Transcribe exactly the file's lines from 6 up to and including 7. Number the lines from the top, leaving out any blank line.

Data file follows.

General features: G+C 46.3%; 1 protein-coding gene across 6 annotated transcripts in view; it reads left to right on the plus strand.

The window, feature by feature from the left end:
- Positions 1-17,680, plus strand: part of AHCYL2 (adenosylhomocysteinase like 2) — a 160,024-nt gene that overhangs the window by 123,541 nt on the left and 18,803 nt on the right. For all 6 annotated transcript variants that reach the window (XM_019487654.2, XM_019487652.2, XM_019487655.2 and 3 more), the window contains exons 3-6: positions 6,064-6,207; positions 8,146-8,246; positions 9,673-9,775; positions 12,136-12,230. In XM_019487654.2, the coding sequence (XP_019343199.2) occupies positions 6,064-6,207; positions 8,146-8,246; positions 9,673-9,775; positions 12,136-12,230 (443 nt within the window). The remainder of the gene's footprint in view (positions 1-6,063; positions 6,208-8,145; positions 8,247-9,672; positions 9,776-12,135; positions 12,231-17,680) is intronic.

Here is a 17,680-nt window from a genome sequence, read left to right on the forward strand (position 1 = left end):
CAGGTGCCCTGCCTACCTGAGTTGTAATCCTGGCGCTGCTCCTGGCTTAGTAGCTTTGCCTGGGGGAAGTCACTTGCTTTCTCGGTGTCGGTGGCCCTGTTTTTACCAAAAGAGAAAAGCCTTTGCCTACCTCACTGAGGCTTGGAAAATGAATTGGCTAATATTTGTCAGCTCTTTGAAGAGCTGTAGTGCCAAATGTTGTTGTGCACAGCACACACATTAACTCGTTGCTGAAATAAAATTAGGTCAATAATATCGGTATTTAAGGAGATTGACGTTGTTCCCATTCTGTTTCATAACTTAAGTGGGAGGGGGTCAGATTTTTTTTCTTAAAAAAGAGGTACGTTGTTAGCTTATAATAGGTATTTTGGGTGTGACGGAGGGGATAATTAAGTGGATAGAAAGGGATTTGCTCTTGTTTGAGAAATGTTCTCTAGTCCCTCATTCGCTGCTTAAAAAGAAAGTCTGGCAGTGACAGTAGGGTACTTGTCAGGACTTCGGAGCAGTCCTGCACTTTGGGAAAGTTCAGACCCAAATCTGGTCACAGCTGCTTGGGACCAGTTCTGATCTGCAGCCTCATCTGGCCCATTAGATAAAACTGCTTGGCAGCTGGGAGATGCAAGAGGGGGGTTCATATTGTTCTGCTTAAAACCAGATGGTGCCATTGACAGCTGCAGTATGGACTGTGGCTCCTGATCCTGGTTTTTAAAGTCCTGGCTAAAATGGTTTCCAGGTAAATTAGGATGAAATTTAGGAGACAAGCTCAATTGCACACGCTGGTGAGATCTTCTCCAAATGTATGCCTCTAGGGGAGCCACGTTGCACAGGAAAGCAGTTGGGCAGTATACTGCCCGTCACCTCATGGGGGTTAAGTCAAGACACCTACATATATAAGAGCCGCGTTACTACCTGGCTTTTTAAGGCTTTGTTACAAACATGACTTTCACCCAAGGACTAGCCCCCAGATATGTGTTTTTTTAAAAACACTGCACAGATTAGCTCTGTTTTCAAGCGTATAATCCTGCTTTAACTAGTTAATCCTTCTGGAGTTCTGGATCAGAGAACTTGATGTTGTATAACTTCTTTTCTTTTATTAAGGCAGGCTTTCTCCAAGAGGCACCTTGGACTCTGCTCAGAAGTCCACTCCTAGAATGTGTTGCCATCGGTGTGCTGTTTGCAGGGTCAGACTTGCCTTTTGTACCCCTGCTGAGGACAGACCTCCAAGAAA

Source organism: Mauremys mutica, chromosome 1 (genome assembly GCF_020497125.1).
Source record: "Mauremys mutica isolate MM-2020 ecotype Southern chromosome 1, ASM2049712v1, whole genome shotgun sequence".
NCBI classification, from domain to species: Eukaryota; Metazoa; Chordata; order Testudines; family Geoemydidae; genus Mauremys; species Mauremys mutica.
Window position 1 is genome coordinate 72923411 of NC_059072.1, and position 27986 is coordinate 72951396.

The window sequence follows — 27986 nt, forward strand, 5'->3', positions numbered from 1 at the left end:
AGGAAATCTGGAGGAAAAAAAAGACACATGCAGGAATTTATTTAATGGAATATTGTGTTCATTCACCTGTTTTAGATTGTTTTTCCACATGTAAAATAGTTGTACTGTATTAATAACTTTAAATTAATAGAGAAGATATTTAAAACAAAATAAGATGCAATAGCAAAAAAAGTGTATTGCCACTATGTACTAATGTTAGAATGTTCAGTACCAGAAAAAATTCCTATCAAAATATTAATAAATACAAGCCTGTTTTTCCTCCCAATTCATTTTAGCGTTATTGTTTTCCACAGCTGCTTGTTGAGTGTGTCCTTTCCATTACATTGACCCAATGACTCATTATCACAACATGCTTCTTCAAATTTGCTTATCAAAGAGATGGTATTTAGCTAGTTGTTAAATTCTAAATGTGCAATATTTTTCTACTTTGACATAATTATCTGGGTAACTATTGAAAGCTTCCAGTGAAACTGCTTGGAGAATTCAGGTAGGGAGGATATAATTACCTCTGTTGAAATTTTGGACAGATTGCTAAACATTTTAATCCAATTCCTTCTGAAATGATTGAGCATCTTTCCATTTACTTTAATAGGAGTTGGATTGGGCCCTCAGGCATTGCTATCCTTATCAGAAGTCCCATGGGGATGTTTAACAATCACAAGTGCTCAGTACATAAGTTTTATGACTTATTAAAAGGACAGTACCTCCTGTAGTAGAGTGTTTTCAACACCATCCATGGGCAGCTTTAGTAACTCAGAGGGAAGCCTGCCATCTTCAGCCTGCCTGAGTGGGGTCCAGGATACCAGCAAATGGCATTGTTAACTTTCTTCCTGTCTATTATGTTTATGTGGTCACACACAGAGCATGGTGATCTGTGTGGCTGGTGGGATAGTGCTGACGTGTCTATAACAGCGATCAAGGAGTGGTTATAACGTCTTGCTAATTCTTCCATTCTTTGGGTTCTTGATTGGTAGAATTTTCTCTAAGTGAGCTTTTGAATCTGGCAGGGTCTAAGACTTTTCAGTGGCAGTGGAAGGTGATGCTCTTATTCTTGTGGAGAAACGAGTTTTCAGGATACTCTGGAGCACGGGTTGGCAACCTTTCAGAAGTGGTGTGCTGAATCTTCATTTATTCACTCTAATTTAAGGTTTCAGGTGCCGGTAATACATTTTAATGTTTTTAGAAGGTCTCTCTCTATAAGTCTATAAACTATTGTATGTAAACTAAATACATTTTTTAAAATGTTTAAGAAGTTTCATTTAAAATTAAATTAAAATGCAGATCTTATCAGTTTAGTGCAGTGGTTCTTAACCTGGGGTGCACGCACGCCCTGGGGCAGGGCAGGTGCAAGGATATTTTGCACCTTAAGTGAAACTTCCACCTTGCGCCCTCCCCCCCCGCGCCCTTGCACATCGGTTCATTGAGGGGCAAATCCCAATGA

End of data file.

Source organism: Mauremys mutica, chromosome 1 (genome assembly GCF_020497125.1).
Source record: "Mauremys mutica isolate MM-2020 ecotype Southern chromosome 1, ASM2049712v1, whole genome shotgun sequence".